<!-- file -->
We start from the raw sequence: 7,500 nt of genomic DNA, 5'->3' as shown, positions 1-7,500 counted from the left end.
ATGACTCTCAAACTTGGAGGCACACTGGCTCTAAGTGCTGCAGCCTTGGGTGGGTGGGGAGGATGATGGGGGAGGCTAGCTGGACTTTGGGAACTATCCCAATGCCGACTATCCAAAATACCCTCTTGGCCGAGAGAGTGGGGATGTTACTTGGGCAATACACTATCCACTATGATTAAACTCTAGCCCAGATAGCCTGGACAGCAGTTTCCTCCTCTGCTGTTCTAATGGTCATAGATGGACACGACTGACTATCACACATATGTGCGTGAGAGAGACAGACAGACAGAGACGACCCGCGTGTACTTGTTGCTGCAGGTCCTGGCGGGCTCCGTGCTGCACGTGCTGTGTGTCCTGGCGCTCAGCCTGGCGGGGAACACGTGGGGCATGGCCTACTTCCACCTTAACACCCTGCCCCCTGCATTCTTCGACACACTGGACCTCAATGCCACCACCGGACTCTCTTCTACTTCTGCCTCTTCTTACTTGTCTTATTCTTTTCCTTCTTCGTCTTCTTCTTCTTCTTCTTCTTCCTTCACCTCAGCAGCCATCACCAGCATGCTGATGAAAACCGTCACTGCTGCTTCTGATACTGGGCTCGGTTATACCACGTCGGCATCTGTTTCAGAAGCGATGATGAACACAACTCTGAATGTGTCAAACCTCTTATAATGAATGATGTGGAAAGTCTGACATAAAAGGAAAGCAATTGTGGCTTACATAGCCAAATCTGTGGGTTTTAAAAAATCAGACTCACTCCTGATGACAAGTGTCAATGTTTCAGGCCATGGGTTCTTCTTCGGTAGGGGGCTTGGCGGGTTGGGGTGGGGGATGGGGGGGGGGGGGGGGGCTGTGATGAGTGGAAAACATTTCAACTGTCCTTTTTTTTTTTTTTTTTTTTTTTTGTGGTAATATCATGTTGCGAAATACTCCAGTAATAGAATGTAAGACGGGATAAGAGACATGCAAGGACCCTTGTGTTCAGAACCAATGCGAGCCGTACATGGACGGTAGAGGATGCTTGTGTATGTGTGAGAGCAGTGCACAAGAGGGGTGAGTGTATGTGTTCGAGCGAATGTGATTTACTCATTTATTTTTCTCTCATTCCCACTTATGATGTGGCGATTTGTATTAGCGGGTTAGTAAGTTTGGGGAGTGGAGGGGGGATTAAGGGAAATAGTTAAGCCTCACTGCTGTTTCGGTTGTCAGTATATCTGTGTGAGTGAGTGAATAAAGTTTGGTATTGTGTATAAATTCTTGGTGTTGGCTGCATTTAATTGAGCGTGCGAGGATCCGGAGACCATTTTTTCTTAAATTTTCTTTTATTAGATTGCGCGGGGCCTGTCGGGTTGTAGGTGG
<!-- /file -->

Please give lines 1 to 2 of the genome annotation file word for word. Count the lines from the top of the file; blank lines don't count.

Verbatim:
We start from the raw sequence: 7,500 nt of genomic DNA, 5'->3' as shown, positions 1-7,500 counted from the left end.
ATGACTCTCAAACTTGGAGGCACACTGGCTCTAAGTGCTGCAGCCTTGGGTGGGTGGGGAGGATGATGGGGGAGGCTAGCTGGACTTTGGGAACTATCCCAATGCCGACTATCCAAAATACCCTCTTGGCCGAGAGAGTGGGGATGTTACTTGGGCAATACACTATCCACTATGATTAAACTCTAGCCCAGATAGCCTGGACAGCAGTTTCCTCCTCTGCTGTTCTAATGGTCATAGATGGACACGACTGACTATCACACATATGTGCGTGAGAGAGACAGACAGACAGAGACGACCCGCGTGTACTTGTTGCTGCAGGTCCTGGCGGGCTCCGTGCTGCACGTGCTGTGTGTCCTGGCGCTCAGCCTGGCGGGGAACACGTGGGGCATGGCCTACTTCCACCTTAACACCCTGCCCCCTGCATTCTTCGACACACTGGACCTCAATGCCACCACCGGACTCTCTTCTACTTCTGCCTCTTCTTACTTGTCTTATTCTTTTCCTTCTTCGTCTTCTTCTTCTTCTTCTTCTTCCTTCACCTCAGCAGCCATCACCAGCATGCTGATGAAAACCGTCACTGCTGCTTCTGATACTGGGCTCGGTTATACCACGTCGGCATCTGTTTCAGAAGCGATGATGAACACAACTCTGAATGTGTCAAACCTCTTATAATGAATGATGTGGAAAGTCTGACATAAAAGGAAAGCAATTGTGGCTTACATAGCCAAATCTGTGGGTTTTAAAAAATCAGACTCACTCCTGATGACAAGTGTCAATGTTTCAGGCCATGGGTTCTTCTTCGGTAGGGGGCTTGGCGGGTTGGGGTGGGGGATGGGGGGGGGGGGGGGGGCTGTGATGAGTGGAAAACATTTCAACTGTCCTTTTTTTTTTTTTTTTTTTTTTTTGTGGTAATATCATGTTGCGAAATACTCCAGTAATAGAATGTAAGACGGGATAAGAGACATGCAAGGACCCTTGTGTTCAGAACCAATGCGAGCCGTACATGGACGGTAGAGGATGCTTGTGTATGTGTGAGAGCAGTGCACAAGAGGGGTGAGTGTATGTGTTCGAGCGAATGTGATTTACTCATTTATTTTTCTCTCATTCCCACTTATGATGTGGCGATTTGTATTAGCGGGTTAGTAAGTTTGGGGAGTGGAGGGGGGATTAAGGGAAATAGTTAAGCCTCACTGCTGTTTCGGTTGTCAGTATATCTGTGTGAGTGAGTGAATAAAGTTTGGTATTGTGTATAAATTCTTGGTGTTGGCTGCATTTAATTGAGCGTGCGAGGATCCGGAGACCATTTTTTCTTAAATTTTCTTTTATTAGATTGCGCGGGGCCTGTCGGGTTGTAGGTGG